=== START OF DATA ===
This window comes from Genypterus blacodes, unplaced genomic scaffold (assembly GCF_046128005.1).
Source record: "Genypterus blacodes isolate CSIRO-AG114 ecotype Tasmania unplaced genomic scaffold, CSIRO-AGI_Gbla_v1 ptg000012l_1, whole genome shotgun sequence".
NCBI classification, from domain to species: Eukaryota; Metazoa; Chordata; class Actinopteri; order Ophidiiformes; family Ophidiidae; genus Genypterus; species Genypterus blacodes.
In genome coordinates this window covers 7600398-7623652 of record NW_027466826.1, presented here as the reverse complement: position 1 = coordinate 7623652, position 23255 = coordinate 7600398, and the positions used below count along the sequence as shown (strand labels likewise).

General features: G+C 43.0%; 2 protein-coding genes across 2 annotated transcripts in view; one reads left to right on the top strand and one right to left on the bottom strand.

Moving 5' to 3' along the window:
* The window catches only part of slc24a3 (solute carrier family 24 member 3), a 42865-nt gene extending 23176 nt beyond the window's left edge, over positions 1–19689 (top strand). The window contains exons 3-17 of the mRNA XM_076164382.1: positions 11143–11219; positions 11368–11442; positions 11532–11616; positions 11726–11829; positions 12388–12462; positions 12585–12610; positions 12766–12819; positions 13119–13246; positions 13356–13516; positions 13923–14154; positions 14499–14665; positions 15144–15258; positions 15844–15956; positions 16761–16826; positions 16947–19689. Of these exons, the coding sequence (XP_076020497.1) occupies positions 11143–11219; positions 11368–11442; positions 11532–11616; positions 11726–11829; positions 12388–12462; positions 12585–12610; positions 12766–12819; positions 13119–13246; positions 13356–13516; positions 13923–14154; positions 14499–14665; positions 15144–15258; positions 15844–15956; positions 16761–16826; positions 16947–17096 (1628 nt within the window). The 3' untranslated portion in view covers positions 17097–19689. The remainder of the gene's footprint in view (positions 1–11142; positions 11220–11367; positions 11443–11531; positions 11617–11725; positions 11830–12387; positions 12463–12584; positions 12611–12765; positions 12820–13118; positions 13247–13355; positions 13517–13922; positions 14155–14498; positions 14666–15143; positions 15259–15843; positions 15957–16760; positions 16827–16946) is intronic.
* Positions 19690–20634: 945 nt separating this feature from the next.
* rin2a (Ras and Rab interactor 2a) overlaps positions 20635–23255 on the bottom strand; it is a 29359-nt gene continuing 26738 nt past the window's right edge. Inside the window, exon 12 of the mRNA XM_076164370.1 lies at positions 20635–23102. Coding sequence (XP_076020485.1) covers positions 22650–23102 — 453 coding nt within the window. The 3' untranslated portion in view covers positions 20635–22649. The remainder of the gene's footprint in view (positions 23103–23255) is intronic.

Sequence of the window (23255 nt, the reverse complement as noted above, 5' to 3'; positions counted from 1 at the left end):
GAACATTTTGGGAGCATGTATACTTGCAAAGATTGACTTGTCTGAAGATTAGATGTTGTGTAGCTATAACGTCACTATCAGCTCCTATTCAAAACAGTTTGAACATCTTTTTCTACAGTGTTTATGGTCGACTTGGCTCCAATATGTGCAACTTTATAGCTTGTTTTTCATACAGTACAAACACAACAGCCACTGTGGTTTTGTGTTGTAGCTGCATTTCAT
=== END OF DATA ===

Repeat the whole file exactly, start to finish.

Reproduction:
This window comes from Genypterus blacodes, unplaced genomic scaffold (assembly GCF_046128005.1).
Source record: "Genypterus blacodes isolate CSIRO-AG114 ecotype Tasmania unplaced genomic scaffold, CSIRO-AGI_Gbla_v1 ptg000012l_1, whole genome shotgun sequence".
NCBI classification, from domain to species: Eukaryota; Metazoa; Chordata; class Actinopteri; order Ophidiiformes; family Ophidiidae; genus Genypterus; species Genypterus blacodes.
In genome coordinates this window covers 7600398-7623652 of record NW_027466826.1, presented here as the reverse complement: position 1 = coordinate 7623652, position 23255 = coordinate 7600398, and the positions used below count along the sequence as shown (strand labels likewise).

General features: G+C 43.0%; 2 protein-coding genes across 2 annotated transcripts in view; one reads left to right on the top strand and one right to left on the bottom strand.

Moving 5' to 3' along the window:
* The window catches only part of slc24a3 (solute carrier family 24 member 3), a 42865-nt gene extending 23176 nt beyond the window's left edge, over positions 1–19689 (top strand). The window contains exons 3-17 of the mRNA XM_076164382.1: positions 11143–11219; positions 11368–11442; positions 11532–11616; positions 11726–11829; positions 12388–12462; positions 12585–12610; positions 12766–12819; positions 13119–13246; positions 13356–13516; positions 13923–14154; positions 14499–14665; positions 15144–15258; positions 15844–15956; positions 16761–16826; positions 16947–19689. Of these exons, the coding sequence (XP_076020497.1) occupies positions 11143–11219; positions 11368–11442; positions 11532–11616; positions 11726–11829; positions 12388–12462; positions 12585–12610; positions 12766–12819; positions 13119–13246; positions 13356–13516; positions 13923–14154; positions 14499–14665; positions 15144–15258; positions 15844–15956; positions 16761–16826; positions 16947–17096 (1628 nt within the window). The 3' untranslated portion in view covers positions 17097–19689. The remainder of the gene's footprint in view (positions 1–11142; positions 11220–11367; positions 11443–11531; positions 11617–11725; positions 11830–12387; positions 12463–12584; positions 12611–12765; positions 12820–13118; positions 13247–13355; positions 13517–13922; positions 14155–14498; positions 14666–15143; positions 15259–15843; positions 15957–16760; positions 16827–16946) is intronic.
* Positions 19690–20634: 945 nt separating this feature from the next.
* rin2a (Ras and Rab interactor 2a) overlaps positions 20635–23255 on the bottom strand; it is a 29359-nt gene continuing 26738 nt past the window's right edge. Inside the window, exon 12 of the mRNA XM_076164370.1 lies at positions 20635–23102. Coding sequence (XP_076020485.1) covers positions 22650–23102 — 453 coding nt within the window. The 3' untranslated portion in view covers positions 20635–22649. The remainder of the gene's footprint in view (positions 23103–23255) is intronic.

Sequence of the window (23255 nt, the reverse complement as noted above, 5' to 3'; positions counted from 1 at the left end):
GAACATTTTGGGAGCATGTATACTTGCAAAGATTGACTTGTCTGAAGATTAGATGTTGTGTAGCTATAACGTCACTATCAGCTCCTATTCAAAACAGTTTGAACATCTTTTTCTACAGTGTTTATGGTCGACTTGGCTCCAATATGTGCAACTTTATAGCTTGTTTTTCATACAGTACAAACACAACAGCCACTGTGGTTTTGTGTTGTAGCTGCATTTCAT